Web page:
Reprinted from March 2007
A bank trust department handled the financial affairs of an elderly widow for more than a decade before her death. Included in these affairs was the weekly payment to the housekeeper/companion who lived with the widow. Employment taxes were never paid and wage statements were never given to the housekeeper. Upon the widow's death, the trust was dissolved and the assets distributed to the woman's heirs.
The housekeeper filed for Social Security benefits approximately two years after the employer's death. She learned that the SSA had no record of any taxes being paid for the many years she worked for the widow. The housekeeper had several check stubs documenting the payments from the widow's trust, so with the help of SSA, she filed the paperwork to request a revision of her record. Several months later, the bank trust department received an SSA Employer Questionnaire stating that the SSA has no record of an employment report that requires a response.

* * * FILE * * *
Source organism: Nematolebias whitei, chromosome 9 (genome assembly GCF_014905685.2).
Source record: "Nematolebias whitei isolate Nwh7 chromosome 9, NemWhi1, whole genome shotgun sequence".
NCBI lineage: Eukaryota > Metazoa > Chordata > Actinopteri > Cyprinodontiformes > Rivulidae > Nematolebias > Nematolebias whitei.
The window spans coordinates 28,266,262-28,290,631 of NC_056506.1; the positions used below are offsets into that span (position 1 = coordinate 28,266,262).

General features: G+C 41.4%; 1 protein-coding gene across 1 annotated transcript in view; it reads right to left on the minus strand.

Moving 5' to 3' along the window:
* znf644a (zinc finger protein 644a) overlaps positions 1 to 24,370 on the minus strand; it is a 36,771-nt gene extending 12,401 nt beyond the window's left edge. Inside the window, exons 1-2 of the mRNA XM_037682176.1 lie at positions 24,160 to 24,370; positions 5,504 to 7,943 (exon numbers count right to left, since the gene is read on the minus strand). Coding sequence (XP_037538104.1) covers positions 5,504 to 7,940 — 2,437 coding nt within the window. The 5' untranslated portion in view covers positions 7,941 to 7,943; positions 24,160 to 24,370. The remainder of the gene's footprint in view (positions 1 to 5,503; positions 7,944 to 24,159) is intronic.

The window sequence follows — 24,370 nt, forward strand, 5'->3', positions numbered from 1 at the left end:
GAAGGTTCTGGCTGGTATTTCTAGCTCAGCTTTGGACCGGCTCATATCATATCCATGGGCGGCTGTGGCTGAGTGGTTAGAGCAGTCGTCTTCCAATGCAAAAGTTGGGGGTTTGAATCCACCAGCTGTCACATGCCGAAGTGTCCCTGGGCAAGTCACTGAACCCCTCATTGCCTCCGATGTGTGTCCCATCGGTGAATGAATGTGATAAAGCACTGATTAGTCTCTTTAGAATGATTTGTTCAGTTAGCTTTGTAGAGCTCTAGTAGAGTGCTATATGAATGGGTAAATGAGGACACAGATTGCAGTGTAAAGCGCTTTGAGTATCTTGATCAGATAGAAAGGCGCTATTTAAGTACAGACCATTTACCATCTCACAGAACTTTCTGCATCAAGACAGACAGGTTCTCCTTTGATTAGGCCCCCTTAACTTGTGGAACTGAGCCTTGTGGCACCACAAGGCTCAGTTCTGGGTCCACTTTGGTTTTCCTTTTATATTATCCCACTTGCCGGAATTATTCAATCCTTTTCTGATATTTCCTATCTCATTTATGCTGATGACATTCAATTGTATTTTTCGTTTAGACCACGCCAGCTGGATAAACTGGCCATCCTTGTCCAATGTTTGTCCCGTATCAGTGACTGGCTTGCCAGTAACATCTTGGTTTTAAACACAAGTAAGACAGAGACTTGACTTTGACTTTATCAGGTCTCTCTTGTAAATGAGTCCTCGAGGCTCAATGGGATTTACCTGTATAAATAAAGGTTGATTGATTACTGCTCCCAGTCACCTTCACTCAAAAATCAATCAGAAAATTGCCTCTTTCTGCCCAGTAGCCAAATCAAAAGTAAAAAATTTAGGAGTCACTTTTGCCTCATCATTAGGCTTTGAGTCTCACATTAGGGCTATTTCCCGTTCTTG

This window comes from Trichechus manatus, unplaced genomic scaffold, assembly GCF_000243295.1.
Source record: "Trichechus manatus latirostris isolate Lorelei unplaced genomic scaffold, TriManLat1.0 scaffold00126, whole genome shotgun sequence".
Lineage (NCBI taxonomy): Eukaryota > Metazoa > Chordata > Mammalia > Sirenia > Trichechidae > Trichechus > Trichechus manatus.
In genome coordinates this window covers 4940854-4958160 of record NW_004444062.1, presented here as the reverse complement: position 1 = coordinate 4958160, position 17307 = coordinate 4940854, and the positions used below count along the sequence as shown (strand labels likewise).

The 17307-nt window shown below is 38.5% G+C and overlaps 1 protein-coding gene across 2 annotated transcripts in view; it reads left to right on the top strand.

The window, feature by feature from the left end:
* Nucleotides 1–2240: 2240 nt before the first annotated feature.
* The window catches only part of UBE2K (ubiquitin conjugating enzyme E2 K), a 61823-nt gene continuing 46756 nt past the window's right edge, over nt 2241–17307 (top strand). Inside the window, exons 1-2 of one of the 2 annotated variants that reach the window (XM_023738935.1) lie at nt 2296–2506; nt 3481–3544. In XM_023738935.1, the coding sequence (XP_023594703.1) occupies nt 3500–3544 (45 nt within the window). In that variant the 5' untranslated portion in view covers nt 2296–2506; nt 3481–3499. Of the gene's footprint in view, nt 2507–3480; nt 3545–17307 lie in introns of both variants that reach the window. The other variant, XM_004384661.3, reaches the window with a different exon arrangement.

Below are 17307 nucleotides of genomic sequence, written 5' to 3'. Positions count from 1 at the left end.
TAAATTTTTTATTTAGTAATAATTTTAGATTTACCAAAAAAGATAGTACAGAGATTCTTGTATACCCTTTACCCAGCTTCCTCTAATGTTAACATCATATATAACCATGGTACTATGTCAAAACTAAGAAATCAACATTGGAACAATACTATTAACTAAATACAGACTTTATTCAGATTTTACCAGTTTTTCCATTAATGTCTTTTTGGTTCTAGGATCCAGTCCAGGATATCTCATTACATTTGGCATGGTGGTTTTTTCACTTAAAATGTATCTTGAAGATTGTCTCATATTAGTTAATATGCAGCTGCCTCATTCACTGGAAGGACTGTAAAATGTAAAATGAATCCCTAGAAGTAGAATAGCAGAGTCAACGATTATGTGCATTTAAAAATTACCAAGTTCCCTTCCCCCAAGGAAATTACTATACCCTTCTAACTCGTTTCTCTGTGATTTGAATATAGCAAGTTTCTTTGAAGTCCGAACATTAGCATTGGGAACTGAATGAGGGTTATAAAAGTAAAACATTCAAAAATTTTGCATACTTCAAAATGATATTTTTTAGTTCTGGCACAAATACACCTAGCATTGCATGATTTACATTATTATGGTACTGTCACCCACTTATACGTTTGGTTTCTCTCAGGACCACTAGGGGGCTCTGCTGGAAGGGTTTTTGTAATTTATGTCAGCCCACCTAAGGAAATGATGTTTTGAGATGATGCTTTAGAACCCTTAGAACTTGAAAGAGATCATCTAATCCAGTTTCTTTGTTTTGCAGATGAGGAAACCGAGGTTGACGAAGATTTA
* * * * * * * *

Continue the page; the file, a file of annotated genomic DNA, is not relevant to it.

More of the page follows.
There is no doubt that the housekeeper was the widow's employee. One would imagine that the trust officer would or should have been aware of this also.
The government's claim for back taxes is to the widow's estate, followed by a claim to her heirs presuming the estate has gone through probate. A big unanswered question is does the estate have a claim against the trust officer and the bank for failing to execute fiduciary responsibilities to the trust? I suspect so. The original amount of the tax, if paid timely, was approximately $45K. With accumulated penalties and interest, the amount due is now in excess of $93K. A not insignificant amount of money.